The Art Conservation Project

The Art Conservation Project preserves cultural treasures from around the world and highlights the crucial need for their protection.

Works of art can provide a lasting reflection of people and their cultures, but they are subject to deterioration over time. The Bank of America Art Conservation Project is a unique program that provides grants to nonprofit museums throughout the world to conserve historically or culturally significant works of art that are in danger of degeneration, including works that have been designated as national treasures.

Since 2010, Bank of America has provided grants to museums in 28 countries for 85 conservation projects through the global Art Conservation Project. 

We are honored to work with many of the world’s leading cultural institutions to support the restoration and conservation of these cultural treasures.

View the conservation of Retrato de Joella (Portrait of Joella) at Museo Nacional Centro de Arte Reina Sofía, Madrid.

Explore the process of conserving Henri Matisse's The Swimming Pool at The Museum of Modern Art.

View the conservation of Solitude, one of five works by Marc Chagall conserved by the Tel Aviv Museum of Art.

See documentary on highlights of the conservation of works by Bronzino and Pontormo.

View the conservation of Augustus Saint-Gaudens’ sculpture Diana, in progress at the Philadelphia Museum of Art.

View the conservation of The Cosmati Pavement at Westminster Abbey, London.

View the conservation of three historically significant portraits from the Tudor period at the National Portrait Gallery, London.

View the conservation of historical portraits by Gilbert Stuart at the National Gallery of Art, Washington, D.C.

View the conservation of The Marriage of Strongbow and Aoife at the National Gallery of Ireland.

Photo © National Gallery of Ireland

The National Museum of African American History and Culture

Works by nine African American artists

The National Museum of African American History and Culture (NMAAHC), scheduled to open in the spring of 2016, will be the nineteenth museum of the Smithsonian Institution and the only national museum devoted to documenting African American history and culture.

The museum’s Visual Arts Gallery and Collection is specifically dedicated to the artistic production of American artists of African descent. Through the acquisition, preservation, conservation, exhibition and promotion of their work, the Gallery’s mission is to illuminate the critical contributions of these artists to our nation’s culture and history and recognize their rightful place in the canon of American art.

More than 322 works of art, including paintings, sculptures, works on paper and mixed media, have been procured through purchase and donation. Many of the acquired works had been previously stored in less-than-ideal environments, resulting in the need for substantial conservation efforts to prepare them for long-term exhibition.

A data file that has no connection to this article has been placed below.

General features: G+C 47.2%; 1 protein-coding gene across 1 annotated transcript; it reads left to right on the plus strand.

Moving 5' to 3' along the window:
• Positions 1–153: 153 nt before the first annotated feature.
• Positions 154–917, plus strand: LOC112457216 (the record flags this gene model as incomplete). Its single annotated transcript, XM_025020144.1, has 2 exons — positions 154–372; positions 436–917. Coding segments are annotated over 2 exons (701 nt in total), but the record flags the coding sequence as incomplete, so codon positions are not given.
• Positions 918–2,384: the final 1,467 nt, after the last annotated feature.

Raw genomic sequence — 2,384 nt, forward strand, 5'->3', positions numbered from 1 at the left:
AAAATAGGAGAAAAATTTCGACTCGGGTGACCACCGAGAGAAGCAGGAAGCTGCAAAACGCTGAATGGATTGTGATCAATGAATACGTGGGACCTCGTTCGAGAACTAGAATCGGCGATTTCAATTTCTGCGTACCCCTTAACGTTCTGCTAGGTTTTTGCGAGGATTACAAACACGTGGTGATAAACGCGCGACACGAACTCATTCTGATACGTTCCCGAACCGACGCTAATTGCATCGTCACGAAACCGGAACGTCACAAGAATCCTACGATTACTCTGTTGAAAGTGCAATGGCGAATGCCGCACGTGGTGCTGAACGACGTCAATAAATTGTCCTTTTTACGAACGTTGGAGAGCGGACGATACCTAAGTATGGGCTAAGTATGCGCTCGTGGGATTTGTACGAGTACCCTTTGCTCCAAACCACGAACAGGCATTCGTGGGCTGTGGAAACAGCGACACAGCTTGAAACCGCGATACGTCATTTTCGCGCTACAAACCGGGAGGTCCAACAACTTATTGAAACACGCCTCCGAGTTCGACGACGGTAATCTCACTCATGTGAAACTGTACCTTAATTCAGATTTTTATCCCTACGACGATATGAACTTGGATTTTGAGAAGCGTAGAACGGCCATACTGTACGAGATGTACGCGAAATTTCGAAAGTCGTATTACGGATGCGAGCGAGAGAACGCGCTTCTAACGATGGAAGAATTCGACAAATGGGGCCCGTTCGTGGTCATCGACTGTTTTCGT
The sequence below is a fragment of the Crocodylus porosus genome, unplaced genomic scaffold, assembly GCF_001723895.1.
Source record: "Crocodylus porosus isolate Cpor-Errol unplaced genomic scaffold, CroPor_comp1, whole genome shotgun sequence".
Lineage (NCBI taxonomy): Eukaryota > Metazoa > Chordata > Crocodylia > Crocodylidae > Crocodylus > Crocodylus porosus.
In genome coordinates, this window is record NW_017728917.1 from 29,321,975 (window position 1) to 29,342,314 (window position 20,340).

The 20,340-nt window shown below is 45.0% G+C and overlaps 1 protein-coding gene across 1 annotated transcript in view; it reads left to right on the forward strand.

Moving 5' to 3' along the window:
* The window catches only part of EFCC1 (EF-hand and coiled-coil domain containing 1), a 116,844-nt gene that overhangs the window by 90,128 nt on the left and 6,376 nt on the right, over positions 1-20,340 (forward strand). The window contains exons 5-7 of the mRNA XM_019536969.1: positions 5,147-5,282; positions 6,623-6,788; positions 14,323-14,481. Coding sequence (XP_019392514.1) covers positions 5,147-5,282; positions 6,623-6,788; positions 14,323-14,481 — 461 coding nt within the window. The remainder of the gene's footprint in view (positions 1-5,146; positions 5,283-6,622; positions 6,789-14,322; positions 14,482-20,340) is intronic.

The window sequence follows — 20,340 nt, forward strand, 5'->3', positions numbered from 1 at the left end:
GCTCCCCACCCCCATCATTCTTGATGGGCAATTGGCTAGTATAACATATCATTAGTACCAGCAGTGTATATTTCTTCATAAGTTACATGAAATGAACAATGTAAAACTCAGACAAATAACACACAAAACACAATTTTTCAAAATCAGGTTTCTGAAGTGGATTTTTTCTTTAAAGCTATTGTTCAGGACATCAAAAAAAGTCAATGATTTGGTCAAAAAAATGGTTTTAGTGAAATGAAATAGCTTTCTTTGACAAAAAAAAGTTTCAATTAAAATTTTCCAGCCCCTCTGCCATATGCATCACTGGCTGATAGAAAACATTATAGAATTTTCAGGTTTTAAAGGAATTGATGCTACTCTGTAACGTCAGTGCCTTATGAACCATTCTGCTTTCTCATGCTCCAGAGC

Among these are eight paintings and one work on paper for which conservation is being funded by the Bank of America Art Conservation Project. The conservation process will comprise cleaning, varnish removal, consolidation, inpainting, relining, re-stretching, preservation through proper housing, mounting and safe handling.

Spanning the course of two centuries, the selected works were created by both noted and lesser-known artists:

Joshua Johnson was a former slave who became the first known professional African American portrait painter. Earle Richardson was a painter and aspiring muralist who worked in the 1930s for the Public Works Art Project (PWAP).

Thelma Johnson Streat was a painter who produced several renowned works for the Works Progress Administration (WPA) in the 1940s.

John Biggers, painter, printmaker and teacher, was known in the 1930s and 1940s for his social realist narrative murals and later in life for his 1962 award-winning illustrated book: Ananse: The Web of Life in Africa.

Thornton Dial Sr. spent the first half of his life working in heavy industry, building highways and later boxcars at the Pullman Standard Plant, before becoming a self-taught painter, illustrator and found-art sculptor.

Hughie Lee-Smith was a painter and teacher who worked under the WPA and the United States Navy in the 1930s and 1940s and went on to teach at New York’s Art Students League for fifteen years. Late in life, he was commissioned to paint the official City Hall portrait of Mayor David Dinkins.

Mavis Pusey was a printmaker and abstract painter who studied at New York’s Art Students League in the mid-1940s. She would spend the next several decades living and working in London, Paris and New York.

Edward Clark was an early pioneer of post-war era abstract painting, who studied at the Art Institute of Chicago and the Academy de la Grande Chaumiere in Paris. His work was widely exhibited in Modernist circles.

Purvis Young while briefly imprisoned as a young man, was inspired by the works of the African American urban muralists who created “freedom walls” in Chicago and Detroit. He went on to create his own murals on the boarded- up buildings in his Miami neighborhood, the heart of which was demolished to make way for a new interstate highway.

To read more about recipients, click here

If you have questions, click here.

© Thelma Johnson Streat Project
Thelma Johnson Streat (1911 – 1959)
Medicine and Transportation, 1942–1944
Tempera and oil paint on paper on mounting board
15 7/16” x 15 11/16" (39.2 x 38.9 cm)
Collection of the Smithsonian National Museum of African American History and Culture